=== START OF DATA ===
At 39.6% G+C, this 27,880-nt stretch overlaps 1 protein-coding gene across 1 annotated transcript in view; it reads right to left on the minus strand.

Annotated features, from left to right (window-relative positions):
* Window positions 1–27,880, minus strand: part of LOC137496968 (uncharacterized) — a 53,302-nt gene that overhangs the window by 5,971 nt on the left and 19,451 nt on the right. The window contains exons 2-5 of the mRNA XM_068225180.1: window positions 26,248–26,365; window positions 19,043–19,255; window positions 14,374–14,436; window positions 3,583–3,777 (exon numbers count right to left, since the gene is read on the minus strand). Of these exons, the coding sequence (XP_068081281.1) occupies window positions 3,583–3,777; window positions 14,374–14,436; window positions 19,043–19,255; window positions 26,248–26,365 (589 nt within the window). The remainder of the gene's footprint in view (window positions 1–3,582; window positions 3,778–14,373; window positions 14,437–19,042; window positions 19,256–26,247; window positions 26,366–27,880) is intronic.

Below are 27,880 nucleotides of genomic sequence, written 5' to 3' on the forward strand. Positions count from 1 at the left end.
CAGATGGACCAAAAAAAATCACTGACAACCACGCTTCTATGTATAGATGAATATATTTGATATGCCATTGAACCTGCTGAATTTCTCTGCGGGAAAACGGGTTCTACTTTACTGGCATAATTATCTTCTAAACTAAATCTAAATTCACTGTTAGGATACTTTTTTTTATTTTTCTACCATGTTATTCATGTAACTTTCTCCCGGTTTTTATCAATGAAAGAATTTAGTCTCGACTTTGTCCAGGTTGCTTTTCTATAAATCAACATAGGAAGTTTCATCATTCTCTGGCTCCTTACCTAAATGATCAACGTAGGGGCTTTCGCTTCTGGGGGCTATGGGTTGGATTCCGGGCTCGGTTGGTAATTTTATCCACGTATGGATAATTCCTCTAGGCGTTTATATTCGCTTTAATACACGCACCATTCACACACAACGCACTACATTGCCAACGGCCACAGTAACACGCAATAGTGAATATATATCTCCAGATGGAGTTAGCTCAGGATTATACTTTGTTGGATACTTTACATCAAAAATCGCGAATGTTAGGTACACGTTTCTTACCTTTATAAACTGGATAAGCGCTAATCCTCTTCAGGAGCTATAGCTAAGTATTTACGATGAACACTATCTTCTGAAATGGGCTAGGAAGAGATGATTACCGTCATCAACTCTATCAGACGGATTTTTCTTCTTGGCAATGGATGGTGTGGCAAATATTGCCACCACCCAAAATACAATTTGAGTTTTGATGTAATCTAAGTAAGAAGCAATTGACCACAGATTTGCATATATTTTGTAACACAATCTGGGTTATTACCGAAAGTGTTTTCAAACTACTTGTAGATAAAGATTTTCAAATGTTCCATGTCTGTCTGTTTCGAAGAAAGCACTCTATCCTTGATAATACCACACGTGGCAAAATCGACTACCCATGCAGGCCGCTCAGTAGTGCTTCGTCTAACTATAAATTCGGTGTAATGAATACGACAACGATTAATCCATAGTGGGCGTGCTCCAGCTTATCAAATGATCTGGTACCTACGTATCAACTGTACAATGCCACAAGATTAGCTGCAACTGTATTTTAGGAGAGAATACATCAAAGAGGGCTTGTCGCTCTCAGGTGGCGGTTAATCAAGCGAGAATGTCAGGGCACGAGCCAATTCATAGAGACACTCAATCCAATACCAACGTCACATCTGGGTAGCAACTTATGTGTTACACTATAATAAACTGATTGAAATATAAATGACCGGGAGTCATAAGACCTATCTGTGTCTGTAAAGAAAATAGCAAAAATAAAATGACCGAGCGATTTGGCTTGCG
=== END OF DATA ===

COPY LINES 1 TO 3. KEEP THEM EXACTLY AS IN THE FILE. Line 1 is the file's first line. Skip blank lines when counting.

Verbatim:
At 39.6% G+C, this 27,880-nt stretch overlaps 1 protein-coding gene across 1 annotated transcript in view; it reads right to left on the minus strand.

Annotated features, from left to right (window-relative positions):
* Window positions 1–27,880, minus strand: part of LOC137496968 (uncharacterized) — a 53,302-nt gene that overhangs the window by 5,971 nt on the left and 19,451 nt on the right. The window contains exons 2-5 of the mRNA XM_068225180.1: window positions 26,248–26,365; window positions 19,043–19,255; window positions 14,374–14,436; window positions 3,583–3,777 (exon numbers count right to left, since the gene is read on the minus strand). Of these exons, the coding sequence (XP_068081281.1) occupies window positions 3,583–3,777; window positions 14,374–14,436; window positions 19,043–19,255; window positions 26,248–26,365 (589 nt within the window). The remainder of the gene's footprint in view (window positions 1–3,582; window positions 3,778–14,373; window positions 14,437–19,042; window positions 19,256–26,247; window positions 26,366–27,880) is intronic.